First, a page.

Fudian Bank

Historical Evolution of Century-old Fudian Bank

Yunnan Fudian Bank (1912-1932)

Yunnan Fudian Bank was established on February 9, 1912 (the first year of the Republic of China). It is the newly established currency issuing bank and financial management institution of the Yunnan military government after the success of the Chongjiu Uprising in Yunnan. The capital was 1 million yuan, disbursed by the Financial Division of the local government at that time. Headquartered at the west entrance of Weiyuan Street in Kunming, it had 79 employees. Huang Fengxiang, former head of Yunnan Public Money Bureau, was the first general manager and Xie Yongjia was the assistant manager. The bank has positions and departments such as chief auditor, account manager, chief bookkeeper, bank room, box office and bank counter management. The bank has more than 50 branches, offices and exchange offices in Gejiu, Simao, Zhaotong, Tengchong, Shimonoseki, Hong Kong, Shanghai and Guiyang. 

The business of Yunnan Fudian Bank includes currency issuance, deposit business and exchange business, of which currency issuance is the main business of Fudian Bank. The Yunnan military government, which was established after the Chongjiu Uprising, took over the mint. After the establishment of Fudian Bank, it supervised the production of silver coins and was responsible for the exchange of silver coins and paper currency. After the silver coins were put on the market, the silver gradually disappeared in the Yunnan market. At the same time, due to the good reputation of Fudian Bank at that time and its smooth exchange business, Yunnan became the region in China that completed that situation that "China's monetary system began to scrap silver coins and switch to silver dollars" earlier. Under the privilege granted by the local government to issue paper currency, Fudian Bank began to issue paper currency in February 1912. The good performance of Fudian Bank harmed the interests and ambitions of the French colonial bank-Crédit Agricole Corporate and Investment Bank at that time. Crédit Agricole Corporate and Investment Bank used its capital advantage to operate Yunnan's financial market and hype Yunnan currency. In addition, the domestic political situation was turbulent and civil wars occurred frequently. Yunnan local government frequently borrowed money from Fudian Bank for combat readiness, resulting in serious inflation in Yunnan. At that time, Fudian Bank's business was mainly focused on currency issuance, while other businesses were not well carried out and its ability to resist shocks was weak. Under the heavy pressure of the financial crisis, Fudian Bank finally closed down in June 1932. 

Yunnan Fudian New Bank (1932-1950)

Fudian New Bank was established on July 1, 1932 and was officially opened on September 1. Li Peiyan was the first president of Fudian New Bank. Successive presidents are Li Peiyan, Miao Jiaming, Zhang Zhibao and Xu Shengzu. In the beginning, there were 50 employees, and then the number increased to 247. The internal organization included three departments, namely, business, treasury and accounting. Under the departments, there were also institutions such as deposit, loan, exchange, cashier, treasury, filing and accounting. It was a quasi-modern bank with relatively advanced concepts in China at that time.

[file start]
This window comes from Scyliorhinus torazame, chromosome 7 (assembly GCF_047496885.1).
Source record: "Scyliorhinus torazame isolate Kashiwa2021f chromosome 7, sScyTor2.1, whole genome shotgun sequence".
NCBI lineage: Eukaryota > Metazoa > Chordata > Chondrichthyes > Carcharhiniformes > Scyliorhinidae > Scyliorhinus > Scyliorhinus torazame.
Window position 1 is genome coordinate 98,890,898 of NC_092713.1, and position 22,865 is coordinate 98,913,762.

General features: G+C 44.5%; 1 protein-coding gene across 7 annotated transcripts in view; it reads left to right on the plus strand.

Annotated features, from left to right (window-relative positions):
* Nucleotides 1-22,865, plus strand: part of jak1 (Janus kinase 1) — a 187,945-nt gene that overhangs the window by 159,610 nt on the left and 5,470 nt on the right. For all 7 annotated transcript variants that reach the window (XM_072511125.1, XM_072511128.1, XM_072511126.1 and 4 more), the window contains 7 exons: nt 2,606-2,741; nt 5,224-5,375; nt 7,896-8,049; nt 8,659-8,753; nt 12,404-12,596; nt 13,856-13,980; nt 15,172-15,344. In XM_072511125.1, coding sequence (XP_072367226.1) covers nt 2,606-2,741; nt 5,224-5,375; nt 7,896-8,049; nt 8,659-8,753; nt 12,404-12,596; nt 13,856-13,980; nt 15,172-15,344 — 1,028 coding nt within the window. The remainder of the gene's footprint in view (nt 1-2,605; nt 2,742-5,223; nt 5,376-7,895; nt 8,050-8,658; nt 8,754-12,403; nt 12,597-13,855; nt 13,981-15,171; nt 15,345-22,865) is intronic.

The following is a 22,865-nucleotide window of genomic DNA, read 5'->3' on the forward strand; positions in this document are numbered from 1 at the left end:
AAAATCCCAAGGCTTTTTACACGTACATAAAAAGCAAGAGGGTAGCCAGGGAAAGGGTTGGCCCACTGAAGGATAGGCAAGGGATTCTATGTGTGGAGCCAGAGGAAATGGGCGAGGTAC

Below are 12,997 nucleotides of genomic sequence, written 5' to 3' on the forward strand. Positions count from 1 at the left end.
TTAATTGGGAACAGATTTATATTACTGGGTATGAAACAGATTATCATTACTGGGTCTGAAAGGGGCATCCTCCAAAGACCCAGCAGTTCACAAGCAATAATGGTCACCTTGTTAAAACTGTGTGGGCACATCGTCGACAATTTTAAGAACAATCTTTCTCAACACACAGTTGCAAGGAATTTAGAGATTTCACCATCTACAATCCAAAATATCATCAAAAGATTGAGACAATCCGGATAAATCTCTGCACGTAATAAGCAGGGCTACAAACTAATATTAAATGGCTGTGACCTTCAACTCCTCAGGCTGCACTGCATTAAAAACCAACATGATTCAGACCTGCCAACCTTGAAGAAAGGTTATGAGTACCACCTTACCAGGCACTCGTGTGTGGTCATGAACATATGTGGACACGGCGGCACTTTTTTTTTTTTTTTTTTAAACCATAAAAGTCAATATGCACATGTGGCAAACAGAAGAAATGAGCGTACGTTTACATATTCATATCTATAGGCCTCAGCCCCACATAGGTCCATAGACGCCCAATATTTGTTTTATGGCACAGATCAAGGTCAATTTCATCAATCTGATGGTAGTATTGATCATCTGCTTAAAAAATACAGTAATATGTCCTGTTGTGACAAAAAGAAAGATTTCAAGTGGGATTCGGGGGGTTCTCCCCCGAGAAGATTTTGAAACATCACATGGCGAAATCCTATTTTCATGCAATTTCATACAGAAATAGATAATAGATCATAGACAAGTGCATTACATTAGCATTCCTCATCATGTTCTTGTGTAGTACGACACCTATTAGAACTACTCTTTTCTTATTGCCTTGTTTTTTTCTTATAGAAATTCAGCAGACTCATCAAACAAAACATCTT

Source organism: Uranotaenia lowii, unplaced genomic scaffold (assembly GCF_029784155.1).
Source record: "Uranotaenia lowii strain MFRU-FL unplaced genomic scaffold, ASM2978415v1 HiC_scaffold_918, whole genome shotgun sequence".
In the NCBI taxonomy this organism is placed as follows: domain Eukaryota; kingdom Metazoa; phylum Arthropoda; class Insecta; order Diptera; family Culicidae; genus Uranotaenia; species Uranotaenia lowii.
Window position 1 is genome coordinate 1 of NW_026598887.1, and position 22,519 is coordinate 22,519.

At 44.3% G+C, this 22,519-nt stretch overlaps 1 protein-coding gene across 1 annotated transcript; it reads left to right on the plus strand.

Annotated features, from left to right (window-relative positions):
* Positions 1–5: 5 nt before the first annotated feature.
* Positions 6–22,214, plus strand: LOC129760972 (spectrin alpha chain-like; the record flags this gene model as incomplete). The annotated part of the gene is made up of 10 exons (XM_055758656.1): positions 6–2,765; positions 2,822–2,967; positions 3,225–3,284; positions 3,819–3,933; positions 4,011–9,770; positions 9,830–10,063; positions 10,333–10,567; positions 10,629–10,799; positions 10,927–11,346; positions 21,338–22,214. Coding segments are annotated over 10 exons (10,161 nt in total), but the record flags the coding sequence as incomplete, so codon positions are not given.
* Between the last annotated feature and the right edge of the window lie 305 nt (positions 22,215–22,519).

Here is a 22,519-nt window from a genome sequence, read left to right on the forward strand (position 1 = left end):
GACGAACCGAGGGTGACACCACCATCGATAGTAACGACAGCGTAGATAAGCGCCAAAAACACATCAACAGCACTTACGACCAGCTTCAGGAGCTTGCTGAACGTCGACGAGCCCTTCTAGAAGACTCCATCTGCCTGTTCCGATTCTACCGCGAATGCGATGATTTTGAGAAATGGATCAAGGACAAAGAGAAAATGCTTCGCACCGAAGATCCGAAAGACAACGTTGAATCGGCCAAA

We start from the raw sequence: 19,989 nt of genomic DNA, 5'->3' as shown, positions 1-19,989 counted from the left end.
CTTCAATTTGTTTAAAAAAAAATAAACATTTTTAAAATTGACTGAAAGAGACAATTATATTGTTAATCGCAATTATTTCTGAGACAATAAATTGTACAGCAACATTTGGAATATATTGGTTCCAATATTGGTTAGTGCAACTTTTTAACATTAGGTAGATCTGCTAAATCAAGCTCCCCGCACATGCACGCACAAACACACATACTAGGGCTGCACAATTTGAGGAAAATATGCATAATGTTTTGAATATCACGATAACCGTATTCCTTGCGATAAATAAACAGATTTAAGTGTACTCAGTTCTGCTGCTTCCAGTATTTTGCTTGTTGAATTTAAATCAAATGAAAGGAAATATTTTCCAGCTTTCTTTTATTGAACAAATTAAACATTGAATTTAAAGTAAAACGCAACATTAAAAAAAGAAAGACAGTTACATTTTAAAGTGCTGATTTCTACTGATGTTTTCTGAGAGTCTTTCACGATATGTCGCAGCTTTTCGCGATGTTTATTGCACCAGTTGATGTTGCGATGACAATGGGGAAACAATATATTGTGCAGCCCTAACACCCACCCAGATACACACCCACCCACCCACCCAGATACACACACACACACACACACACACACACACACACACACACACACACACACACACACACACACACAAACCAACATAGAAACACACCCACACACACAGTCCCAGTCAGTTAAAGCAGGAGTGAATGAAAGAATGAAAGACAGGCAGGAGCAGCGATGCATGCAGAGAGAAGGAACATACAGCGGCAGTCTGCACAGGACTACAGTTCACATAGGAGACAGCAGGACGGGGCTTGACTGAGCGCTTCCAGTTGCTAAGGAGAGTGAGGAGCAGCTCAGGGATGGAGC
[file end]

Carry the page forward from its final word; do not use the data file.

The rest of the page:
Like Fudian Bank, Fudian New Bank was directly under the jurisdiction of the provincial government and performed the functions of provincial banks. The failure of Fudian Bank was due to the government's excessive debts. In 1934, Fudian New Bank proposed the "Three-point Law" to Long Yun, Chairman of Yunnan Province, and Lu Han, who was in charge of finance: "(I) Fudian New Bank will not act as an agent for the provincial treasury; (II) The provincial government will not borrow money from Fudian New Bank; (III) Long Yun and Lu Han will not open accounts in Fudian New Bank". This innovative method has drawn a clear line between banking, finance and government, and has better solved the problem of mutual interference between finance and banking that has plagued China's modern finance for nearly a century. 

After 1934, Fudian New Bank took back the right to deposit and remit national tax funds such as customs, postal services and salt services from Crédit Agricole Corporate and Investment Bank. From July 1934, Fudian New Bank began to handle the "documentary remittance" of large tin exports from Gejiu Tin Merchants. It worked hard and finally returned to the top position in Yunnan finance. At the beginning of 1935, Fudian New Bank completed the restructuring of the new Yunnan currency, which became the earliest modern credit currency in China earlier than the "legal currency" of Nanjing National Government. At the same time, Fudian New Bank provided unrestricted exchange between new Yunnan currency and pounds. The restructuring of new Yunnan currency finally freed Yunnan's financial system from the shackles of silver and showed strong vitality. Since then, the well-funded Fudian New Bank had started to invest in industrial and mining enterprises. By the time it closed down in 1950, Fudian New Bank had directly invested or participated in 55 enterprises, thus gradually changing Yunnan's single and crude industrial appearance before the war. In addition to its investment in industrial and mining undertakings, Fudian New Bank had also launched loans to rural undertakings. 

After the peaceful liberation of Yunnan, on March 8, 1950, Fudian New Bank was taken over by the People's Bank of China, thus ending Fudian New Bank.